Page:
UCB Inc. et al v. Watson Laboratories Inc. (NV) et al
MEMORANDUM ORDER re rulings on certain motions in limine. Signed by Judge Leonard P. Stark on 5/30/17. (ntl)
IN THE UNITED STATES DISTRICT COURT
FOR THE DISTRICT OF DELAWARE
UCB, INC., UCB MANUFACTURING
IRELAND LIMITED, UCB PHARMA
GMBH, and LTS LOHMANN THERAPIESYSTEME AG,
C.A. No. 14-1083-LPS-SRF
WATSON LABORATORIES, INC. and
ACTAVIS LABORATORIES UT, INC.,
At Wilmington this 30th day of May, 2017, having reviewed the proposed pretrial order
(D.I. 211, 212, 213) ("PTO"), submitted by Plaintiffs and Defendants, including briefing on
various motions in limine ("MIL"),
IT IS HEREBY ORDERED that:
The parties shall be prepared to discuss Plaintiffs' MIL # 1 and MIL #2 at the
pretrial conference tomorrow.
Defendants' MIL #1, to preclude Plaintiffs from invoking 35 U.S.C. § 256 to
correct inventorship of the '414 patent if the Court finds it invalid under 35 U.S.C. § 102(f), is
DENIED. The Federal Circuit has instructed that "'[w]hen a party asserts invalidity under
§ 102(f) due to nonjoinder, a district court should first determine whether there exists clear and
convincing proof that the alleged unnamed inventor was in fact a co-inventor.' Then, '[u]pon such
a finding of incorrect inventorship, a patentee may invoke section 256 to save the patent from
invalidity.' Thus, after it is determined that a patent's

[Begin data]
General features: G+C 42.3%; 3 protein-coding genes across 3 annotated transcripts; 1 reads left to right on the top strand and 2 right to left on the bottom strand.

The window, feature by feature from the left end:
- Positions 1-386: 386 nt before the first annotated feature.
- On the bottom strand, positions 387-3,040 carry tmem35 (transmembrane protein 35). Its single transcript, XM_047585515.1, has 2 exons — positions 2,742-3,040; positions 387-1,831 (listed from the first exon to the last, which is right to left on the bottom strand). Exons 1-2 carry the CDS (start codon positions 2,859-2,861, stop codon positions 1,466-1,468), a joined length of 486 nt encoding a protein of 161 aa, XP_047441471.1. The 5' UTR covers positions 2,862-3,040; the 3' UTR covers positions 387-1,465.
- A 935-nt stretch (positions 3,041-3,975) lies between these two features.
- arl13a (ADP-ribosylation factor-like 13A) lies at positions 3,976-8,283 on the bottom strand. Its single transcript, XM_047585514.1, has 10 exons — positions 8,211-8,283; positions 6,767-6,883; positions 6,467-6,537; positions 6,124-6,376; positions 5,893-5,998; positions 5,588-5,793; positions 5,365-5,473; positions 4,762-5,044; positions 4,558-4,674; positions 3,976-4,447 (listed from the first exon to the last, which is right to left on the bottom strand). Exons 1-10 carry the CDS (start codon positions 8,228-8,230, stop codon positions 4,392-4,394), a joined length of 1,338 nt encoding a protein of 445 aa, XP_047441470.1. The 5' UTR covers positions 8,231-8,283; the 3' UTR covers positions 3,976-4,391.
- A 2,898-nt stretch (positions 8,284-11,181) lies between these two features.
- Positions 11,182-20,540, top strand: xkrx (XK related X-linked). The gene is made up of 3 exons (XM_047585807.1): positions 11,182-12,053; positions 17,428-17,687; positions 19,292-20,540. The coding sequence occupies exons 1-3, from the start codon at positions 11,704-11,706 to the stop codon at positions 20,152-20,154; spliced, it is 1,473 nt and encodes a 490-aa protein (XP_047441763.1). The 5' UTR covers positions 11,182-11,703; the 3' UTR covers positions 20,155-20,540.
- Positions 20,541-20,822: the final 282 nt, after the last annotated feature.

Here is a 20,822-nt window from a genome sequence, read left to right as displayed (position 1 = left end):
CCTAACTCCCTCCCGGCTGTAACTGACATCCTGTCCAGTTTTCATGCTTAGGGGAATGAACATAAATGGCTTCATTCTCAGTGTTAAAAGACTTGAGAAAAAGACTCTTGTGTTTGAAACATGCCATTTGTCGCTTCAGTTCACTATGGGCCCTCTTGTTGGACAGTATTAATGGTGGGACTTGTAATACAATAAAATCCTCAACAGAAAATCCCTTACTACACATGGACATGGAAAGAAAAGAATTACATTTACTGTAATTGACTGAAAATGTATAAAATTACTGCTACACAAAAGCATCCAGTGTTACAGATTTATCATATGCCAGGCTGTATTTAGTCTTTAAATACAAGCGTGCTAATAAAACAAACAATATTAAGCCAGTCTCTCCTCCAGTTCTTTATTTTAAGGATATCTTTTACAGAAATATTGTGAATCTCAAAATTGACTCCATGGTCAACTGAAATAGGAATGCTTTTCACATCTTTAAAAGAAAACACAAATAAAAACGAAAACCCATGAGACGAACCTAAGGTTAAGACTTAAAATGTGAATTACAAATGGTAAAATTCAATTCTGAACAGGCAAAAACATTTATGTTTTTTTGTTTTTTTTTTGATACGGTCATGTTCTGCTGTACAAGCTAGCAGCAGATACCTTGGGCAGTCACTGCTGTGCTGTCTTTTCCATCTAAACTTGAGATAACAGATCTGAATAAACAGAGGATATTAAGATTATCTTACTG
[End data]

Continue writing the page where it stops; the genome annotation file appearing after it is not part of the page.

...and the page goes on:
is incorrect, 'the patentee must
then be given an opportunity to correct inventorship pursuant to that section."' Checkpoint Sys.,
Inc. v. All-Tag Sec. S.A., 412 F.3d 1331, 1340 (Fed. Cir. 2005) (quoting Pannu v. Iolab Corp., 155
F.3d 1344, 1350 (Fed. Cir. 1998)) (emphasis added and internal citations omitted). Accordingly,
the Court finds that Plaintiffs' notice of intent to invoke§ 256, in the event that Defendants'
§ 102(f) challenge is successful, is not untimely, as Plaintiffs must be given the opportunity to
raise § 256 if Defendants prevail.
Defendants' MIL #2, to preclude Plaintiffs from presenting an infringement theory
under the doctrine of equivalents with respect to the '434 patent's solubility limitation, is
DENIED. Defendants contend that Plaintiffs have changed their infringement position, and that
Plaintiffs' allegedly new theory is inconsistent with the proper understanding of the claim
limitation. Plaintiffs, however, have argued throughout this litigation that the claimed "polymer
adhesive system" includes more than just the polymer adhesives alone (see, e.g., PTO Ex. 14 at PL
Ex. C), and Plaintiffs' infringement theory is consistent with this position. Thus, the Court is not
persuaded that Plaintiffs' theory is new. Instead, the parties present differing views as to how the
agreed-upon construction for this claim term should be applied to the facts, a dispute the Court
will resolve after both sides have had a full opportunity to present their cases at trial.
With respect to paragraph 48 of the PTO (see page 12), exhibits to be used solely
for impeachment need not be included on the lists of trial exhibits or disclosed in advance ofbeing
used at trial and can be admitted into evidence, if otherwise admissible and permitted by the Court.
With respect to paragraph 69 of the PTO (see page 16), the parties must file
briefing on legal issues (in addition to proposed findings of fact).
UNITED STATES DISTRICT JUDGE
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